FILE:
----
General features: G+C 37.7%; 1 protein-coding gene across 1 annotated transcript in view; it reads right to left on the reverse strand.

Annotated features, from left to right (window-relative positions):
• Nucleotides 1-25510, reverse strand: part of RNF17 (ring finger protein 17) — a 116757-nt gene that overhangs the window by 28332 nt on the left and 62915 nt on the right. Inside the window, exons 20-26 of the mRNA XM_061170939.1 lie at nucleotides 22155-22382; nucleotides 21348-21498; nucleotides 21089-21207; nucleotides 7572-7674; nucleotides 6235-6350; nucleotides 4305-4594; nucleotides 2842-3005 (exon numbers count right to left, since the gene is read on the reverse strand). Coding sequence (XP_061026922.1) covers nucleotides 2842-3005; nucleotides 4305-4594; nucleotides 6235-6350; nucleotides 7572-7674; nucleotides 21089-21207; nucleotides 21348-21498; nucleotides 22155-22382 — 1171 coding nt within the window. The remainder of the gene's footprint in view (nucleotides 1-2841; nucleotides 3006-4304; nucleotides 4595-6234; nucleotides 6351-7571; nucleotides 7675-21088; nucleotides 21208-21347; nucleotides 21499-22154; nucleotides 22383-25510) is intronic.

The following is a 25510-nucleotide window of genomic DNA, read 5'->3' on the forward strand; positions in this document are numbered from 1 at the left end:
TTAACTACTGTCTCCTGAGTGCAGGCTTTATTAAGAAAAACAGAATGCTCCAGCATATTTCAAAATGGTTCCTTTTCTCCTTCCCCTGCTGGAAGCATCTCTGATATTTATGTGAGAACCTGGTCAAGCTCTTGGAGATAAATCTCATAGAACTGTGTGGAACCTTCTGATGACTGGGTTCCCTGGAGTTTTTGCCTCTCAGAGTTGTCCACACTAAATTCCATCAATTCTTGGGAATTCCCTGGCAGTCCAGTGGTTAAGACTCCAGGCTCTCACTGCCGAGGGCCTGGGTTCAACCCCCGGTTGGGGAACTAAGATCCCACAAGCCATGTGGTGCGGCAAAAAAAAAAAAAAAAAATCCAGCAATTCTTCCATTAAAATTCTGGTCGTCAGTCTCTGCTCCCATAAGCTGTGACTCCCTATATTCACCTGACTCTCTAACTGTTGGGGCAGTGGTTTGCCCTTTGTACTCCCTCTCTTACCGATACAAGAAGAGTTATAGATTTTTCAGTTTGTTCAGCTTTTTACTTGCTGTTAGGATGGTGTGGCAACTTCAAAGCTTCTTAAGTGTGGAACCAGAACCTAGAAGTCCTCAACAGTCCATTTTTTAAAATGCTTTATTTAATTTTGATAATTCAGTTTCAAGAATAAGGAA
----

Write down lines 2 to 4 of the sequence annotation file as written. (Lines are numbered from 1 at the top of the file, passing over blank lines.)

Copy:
Annotated features, from left to right (window-relative positions):
• Nucleotides 1-25510, reverse strand: part of RNF17 (ring finger protein 17) — a 116757-nt gene that overhangs the window by 28332 nt on the left and 62915 nt on the right. Inside the window, exons 20-26 of the mRNA XM_061170939.1 lie at nucleotides 22155-22382; nucleotides 21348-21498; nucleotides 21089-21207; nucleotides 7572-7674; nucleotides 6235-6350; nucleotides 4305-4594; nucleotides 2842-3005 (exon numbers count right to left, since the gene is read on the reverse strand). Coding sequence (XP_061026922.1) covers nucleotides 2842-3005; nucleotides 4305-4594; nucleotides 6235-6350; nucleotides 7572-7674; nucleotides 21089-21207; nucleotides 21348-21498; nucleotides 22155-22382 — 1171 coding nt within the window. The remainder of the gene's footprint in view (nucleotides 1-2841; nucleotides 3006-4304; nucleotides 4595-6234; nucleotides 6351-7571; nucleotides 7675-21088; nucleotides 21208-21347; nucleotides 21499-22154; nucleotides 22383-25510) is intronic.

The following is a 25510-nucleotide window of genomic DNA, read 5'->3' on the forward strand; positions in this document are numbered from 1 at the left end: